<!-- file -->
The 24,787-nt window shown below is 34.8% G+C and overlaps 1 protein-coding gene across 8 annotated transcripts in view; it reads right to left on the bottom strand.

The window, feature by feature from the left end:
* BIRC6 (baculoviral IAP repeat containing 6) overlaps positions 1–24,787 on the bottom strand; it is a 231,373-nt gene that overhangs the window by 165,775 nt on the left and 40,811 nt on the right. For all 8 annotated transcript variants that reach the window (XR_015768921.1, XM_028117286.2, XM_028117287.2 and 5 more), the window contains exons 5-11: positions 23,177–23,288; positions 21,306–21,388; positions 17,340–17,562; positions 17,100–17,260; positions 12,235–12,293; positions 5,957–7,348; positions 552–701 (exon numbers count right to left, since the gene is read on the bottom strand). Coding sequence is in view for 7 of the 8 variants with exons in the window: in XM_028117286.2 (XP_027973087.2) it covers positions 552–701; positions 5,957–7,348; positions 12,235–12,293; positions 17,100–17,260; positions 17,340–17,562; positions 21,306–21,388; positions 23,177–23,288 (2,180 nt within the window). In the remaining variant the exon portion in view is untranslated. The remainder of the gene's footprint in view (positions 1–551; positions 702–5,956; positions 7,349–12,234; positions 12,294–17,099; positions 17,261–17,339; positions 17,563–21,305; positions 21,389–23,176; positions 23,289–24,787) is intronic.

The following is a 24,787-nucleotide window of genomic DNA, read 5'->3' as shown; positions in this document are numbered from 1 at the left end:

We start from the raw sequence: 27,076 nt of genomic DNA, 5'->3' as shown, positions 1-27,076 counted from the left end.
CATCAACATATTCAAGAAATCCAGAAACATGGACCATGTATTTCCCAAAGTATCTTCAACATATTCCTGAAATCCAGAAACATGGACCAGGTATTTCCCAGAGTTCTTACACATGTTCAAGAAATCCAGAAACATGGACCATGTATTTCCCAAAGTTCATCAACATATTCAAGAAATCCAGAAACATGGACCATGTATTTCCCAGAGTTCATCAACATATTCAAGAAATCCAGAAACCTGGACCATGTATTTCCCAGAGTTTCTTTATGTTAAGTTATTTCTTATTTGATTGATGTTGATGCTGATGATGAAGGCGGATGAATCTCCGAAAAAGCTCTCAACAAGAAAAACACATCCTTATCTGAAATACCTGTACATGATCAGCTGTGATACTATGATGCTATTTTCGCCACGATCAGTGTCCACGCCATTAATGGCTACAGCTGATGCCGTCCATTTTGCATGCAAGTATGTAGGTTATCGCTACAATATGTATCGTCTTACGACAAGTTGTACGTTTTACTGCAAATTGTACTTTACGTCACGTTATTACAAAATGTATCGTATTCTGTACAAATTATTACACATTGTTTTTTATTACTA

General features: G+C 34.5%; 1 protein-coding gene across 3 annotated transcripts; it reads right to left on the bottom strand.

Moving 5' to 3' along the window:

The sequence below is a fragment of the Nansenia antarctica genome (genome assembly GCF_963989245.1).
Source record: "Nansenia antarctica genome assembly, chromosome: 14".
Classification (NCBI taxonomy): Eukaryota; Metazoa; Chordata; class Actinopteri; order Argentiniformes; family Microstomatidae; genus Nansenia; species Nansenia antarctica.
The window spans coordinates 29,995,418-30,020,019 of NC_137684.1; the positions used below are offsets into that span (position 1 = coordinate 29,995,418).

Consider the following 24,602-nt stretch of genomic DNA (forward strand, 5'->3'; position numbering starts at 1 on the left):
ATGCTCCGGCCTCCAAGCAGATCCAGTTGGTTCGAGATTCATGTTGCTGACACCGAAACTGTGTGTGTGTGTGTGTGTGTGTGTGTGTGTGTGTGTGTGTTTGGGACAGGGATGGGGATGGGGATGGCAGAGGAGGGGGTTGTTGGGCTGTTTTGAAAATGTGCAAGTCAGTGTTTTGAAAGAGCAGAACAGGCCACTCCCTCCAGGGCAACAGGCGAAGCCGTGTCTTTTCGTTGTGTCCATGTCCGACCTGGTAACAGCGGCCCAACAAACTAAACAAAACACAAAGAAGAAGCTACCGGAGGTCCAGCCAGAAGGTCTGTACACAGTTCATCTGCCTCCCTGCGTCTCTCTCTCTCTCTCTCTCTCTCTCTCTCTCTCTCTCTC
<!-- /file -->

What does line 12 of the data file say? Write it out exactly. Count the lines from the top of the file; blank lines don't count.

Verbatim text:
The window spans coordinates 29,995,418-30,020,019 of NC_137684.1; the positions used below are offsets into that span (position 1 = coordinate 29,995,418).